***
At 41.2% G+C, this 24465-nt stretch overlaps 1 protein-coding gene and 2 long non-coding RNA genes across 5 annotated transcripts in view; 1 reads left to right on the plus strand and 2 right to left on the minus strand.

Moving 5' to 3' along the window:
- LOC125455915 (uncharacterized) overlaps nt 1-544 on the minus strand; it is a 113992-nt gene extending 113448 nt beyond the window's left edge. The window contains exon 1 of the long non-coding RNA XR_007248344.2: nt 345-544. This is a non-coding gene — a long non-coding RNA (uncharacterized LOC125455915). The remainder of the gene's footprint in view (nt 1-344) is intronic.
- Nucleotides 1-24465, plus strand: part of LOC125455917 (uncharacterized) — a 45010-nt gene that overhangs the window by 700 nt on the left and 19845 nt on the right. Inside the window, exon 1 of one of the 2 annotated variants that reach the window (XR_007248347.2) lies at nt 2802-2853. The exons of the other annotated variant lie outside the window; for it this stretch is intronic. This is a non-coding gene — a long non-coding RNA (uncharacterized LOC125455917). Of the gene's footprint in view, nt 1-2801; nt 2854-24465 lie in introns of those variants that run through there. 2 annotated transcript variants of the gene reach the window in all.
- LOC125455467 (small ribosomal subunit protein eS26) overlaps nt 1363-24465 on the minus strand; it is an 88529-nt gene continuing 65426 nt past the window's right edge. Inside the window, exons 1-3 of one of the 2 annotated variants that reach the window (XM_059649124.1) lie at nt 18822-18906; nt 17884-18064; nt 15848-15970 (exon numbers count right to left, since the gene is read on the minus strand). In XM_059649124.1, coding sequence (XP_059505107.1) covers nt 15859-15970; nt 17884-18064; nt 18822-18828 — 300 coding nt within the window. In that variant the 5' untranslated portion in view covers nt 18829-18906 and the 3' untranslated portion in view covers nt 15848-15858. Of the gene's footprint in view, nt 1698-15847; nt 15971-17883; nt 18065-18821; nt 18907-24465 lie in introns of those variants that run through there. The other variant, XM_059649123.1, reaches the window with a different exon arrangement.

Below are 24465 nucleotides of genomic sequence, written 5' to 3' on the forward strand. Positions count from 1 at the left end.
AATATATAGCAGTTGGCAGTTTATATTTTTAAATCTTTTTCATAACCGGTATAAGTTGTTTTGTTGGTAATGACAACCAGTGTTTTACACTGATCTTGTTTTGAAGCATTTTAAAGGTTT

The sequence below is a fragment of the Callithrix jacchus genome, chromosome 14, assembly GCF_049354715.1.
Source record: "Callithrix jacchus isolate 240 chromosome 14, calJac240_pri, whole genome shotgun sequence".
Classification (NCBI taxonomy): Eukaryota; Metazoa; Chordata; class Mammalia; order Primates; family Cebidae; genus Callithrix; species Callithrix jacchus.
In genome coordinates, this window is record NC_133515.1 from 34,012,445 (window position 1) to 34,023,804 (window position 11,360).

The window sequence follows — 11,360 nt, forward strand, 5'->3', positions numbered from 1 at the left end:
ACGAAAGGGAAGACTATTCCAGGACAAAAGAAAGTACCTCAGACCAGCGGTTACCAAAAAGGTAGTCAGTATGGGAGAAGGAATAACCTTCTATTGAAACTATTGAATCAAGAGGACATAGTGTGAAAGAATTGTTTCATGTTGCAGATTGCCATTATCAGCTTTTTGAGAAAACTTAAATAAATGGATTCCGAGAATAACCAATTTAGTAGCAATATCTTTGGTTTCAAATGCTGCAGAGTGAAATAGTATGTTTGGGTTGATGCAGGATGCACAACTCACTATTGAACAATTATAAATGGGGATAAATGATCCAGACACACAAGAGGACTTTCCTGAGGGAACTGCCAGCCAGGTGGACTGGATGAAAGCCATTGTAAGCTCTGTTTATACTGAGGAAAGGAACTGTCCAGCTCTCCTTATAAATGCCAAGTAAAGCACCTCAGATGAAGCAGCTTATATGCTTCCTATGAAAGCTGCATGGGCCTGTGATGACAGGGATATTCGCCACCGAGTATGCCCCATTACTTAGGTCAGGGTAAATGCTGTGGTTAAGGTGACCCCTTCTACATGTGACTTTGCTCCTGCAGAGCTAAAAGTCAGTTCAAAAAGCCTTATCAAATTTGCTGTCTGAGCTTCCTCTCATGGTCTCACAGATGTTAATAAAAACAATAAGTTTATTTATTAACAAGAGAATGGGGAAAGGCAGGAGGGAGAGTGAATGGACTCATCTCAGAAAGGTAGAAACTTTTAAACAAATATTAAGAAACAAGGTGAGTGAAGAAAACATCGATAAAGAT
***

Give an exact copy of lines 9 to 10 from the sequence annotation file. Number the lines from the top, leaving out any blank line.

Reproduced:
Source record: "Callithrix jacchus isolate 240 chromosome 14, calJac240_pri, whole genome shotgun sequence".
Classification (NCBI taxonomy): Eukaryota; Metazoa; Chordata; class Mammalia; order Primates; family Cebidae; genus Callithrix; species Callithrix jacchus.